Winchester prison not able to function effectively, says IMB

Reduced staffing levels, greater drug misuse and lack of investment at Her Majesty’s Prison Winchester, have led to an increase in disorder and violence, a decrease in standards of decency and hygiene and means that the prison is not able to function effectively, say independent observers.

In their annual report for the year ending 31st May 2016, the Independent Monitoring Board warn that low staffing levels could present real difficulties in dealing with a major incident. It also means that the needs of prisoners are not being met and that constructive rehabilitation work has been impeded. On a day-to-day level, prisoners are often locked in their cells for more time, which can lead to unrest.

In common with other prisons, Winchester has seen an increase, which the report describes as “worrying”, in the use of drugs, particularly New Psychoactive Substances (NPS), with numerous prisoners being transferred to hospital and requiring officers to accompany and stay with them.

The report paints a picture of a willing and largely dedicated workforce who are hampered from delivering effective rehabilitation through lack of money, poor contracting, and a very high turnover of prisoners: over 20,000 annual arrivals and departures of a prisoner population of about 690, including 40 young offenders. Many of the prisoners display volatile and disruptive behaviour, although the report says this is being managed better than in previous years.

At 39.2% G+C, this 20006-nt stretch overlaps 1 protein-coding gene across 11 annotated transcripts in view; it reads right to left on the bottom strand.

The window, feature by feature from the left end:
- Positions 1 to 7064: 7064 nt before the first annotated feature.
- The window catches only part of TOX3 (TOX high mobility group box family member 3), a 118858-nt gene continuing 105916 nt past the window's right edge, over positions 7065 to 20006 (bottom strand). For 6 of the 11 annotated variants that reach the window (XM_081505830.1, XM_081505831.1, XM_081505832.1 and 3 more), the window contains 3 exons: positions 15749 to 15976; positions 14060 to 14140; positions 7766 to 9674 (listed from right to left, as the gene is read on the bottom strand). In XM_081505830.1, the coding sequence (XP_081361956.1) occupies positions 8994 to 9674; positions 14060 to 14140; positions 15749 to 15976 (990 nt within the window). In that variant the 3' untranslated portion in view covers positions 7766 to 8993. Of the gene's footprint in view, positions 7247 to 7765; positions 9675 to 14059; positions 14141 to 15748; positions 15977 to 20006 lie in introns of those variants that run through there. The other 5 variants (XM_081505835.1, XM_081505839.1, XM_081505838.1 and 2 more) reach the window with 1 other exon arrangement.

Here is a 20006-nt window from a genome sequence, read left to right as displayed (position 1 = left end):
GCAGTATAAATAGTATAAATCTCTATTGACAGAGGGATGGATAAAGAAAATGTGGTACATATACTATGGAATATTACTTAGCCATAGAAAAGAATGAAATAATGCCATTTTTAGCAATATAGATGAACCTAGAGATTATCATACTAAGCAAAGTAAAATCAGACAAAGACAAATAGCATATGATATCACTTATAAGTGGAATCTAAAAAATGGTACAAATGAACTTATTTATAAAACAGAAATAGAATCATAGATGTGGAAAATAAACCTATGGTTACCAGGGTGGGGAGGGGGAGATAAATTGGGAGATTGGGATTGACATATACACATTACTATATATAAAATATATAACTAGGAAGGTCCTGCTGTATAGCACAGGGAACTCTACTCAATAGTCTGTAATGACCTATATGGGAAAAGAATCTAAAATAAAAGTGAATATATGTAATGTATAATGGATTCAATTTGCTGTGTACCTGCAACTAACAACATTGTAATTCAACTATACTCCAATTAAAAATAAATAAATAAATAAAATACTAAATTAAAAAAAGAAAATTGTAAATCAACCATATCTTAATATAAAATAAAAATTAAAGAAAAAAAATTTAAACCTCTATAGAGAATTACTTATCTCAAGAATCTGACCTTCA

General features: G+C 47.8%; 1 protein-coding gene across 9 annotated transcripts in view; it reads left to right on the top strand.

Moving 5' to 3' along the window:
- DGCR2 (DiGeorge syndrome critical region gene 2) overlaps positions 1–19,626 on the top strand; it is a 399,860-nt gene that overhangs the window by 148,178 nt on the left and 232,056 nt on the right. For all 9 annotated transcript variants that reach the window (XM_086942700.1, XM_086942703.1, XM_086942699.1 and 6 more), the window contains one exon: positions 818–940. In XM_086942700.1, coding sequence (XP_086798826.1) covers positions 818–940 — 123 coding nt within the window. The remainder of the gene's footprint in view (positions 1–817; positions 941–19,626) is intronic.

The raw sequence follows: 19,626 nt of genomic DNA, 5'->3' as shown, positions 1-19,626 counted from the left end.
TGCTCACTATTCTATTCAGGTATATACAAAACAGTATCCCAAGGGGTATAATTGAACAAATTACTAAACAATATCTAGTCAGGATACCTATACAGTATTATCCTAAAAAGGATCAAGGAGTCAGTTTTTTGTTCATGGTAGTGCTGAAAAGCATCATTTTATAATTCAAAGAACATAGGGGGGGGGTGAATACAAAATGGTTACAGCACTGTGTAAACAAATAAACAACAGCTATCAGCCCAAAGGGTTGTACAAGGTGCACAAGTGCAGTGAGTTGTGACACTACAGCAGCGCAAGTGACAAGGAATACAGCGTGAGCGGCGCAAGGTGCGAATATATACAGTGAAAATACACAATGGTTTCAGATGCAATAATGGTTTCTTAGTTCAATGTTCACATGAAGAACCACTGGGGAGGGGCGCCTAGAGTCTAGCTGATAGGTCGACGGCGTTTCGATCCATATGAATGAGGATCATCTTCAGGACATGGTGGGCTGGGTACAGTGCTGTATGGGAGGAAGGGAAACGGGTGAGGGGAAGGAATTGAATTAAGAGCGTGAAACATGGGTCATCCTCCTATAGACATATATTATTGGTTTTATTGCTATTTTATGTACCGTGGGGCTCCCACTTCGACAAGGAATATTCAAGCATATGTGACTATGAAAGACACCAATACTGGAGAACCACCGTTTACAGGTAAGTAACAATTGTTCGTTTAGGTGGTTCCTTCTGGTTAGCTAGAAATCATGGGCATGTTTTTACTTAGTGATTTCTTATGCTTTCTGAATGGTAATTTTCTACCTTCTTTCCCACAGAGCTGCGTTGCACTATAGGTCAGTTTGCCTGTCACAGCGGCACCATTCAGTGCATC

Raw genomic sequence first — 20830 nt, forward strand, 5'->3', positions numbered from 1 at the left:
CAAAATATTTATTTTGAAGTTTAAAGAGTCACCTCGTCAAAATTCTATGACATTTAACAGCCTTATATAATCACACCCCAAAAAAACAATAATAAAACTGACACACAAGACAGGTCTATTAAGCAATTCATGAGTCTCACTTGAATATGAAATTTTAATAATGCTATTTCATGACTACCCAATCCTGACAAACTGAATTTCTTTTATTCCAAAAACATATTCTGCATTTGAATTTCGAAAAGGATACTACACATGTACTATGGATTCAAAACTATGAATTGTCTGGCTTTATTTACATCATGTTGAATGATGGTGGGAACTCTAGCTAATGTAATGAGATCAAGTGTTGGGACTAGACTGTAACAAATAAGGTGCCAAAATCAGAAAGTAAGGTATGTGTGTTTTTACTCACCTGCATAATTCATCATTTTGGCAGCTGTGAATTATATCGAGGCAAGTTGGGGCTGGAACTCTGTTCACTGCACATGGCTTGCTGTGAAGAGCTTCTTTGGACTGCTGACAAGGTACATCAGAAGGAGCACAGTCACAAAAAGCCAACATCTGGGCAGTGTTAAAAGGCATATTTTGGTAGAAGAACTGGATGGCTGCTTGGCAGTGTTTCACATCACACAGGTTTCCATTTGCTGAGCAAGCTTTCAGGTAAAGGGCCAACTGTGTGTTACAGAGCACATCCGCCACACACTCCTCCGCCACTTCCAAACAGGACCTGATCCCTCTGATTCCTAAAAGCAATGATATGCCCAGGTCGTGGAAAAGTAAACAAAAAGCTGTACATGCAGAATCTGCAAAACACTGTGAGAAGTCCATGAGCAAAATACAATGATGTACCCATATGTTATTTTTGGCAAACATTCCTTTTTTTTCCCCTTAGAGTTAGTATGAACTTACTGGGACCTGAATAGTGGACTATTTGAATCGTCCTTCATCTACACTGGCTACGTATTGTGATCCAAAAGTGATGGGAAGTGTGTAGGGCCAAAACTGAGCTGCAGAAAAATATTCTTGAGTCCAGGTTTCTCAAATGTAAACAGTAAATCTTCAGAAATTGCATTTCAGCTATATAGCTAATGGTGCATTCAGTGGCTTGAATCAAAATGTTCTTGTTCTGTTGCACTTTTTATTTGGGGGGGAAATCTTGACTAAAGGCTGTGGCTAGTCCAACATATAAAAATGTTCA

The Board say the fabric of the mainly-Victorian building is in a “considerable state of disrepair” which has affected decency, with unhygienic showers, antiquated toilets and poor laundry facilities. Bad littering has compounded a major rat problem. During the year, the report says, there were many cells out of use due to vandalism or wear and tear, and repairs were delayed because the facilities management contract with Carillion is not working properly.

There has been an increase in activity – jobs and training – but movement between these and the wings has been a problem, and poor delivery of prisoners to medical clinics impacts negatively on health.   The abuse of medication has been vigorously addressed and there has been an increase in support services for those with drug and alcohol problems, including mentors on the wings.

Other concerns the report highlights are: prisoner transport is operated under a contract with Geo Amey, and regular late arrivals of vans from courts have caused disruption for both staff and men; prisoners’ property regularly goes missing during transfers; and the Personal Officer scheme has been branded as worthless.

However, the prison has progressed and improved on many fronts during the year. The IMB has identified several positive areas, including the kitchen which offers a catering qualification and provides three meals a day on a food allowance of £2.01 per man. Other highlights are new commercial contracts and work opportunities, including a waste recycling workshop, support for veterans in custody, resettlement, offender management and chaplaincy.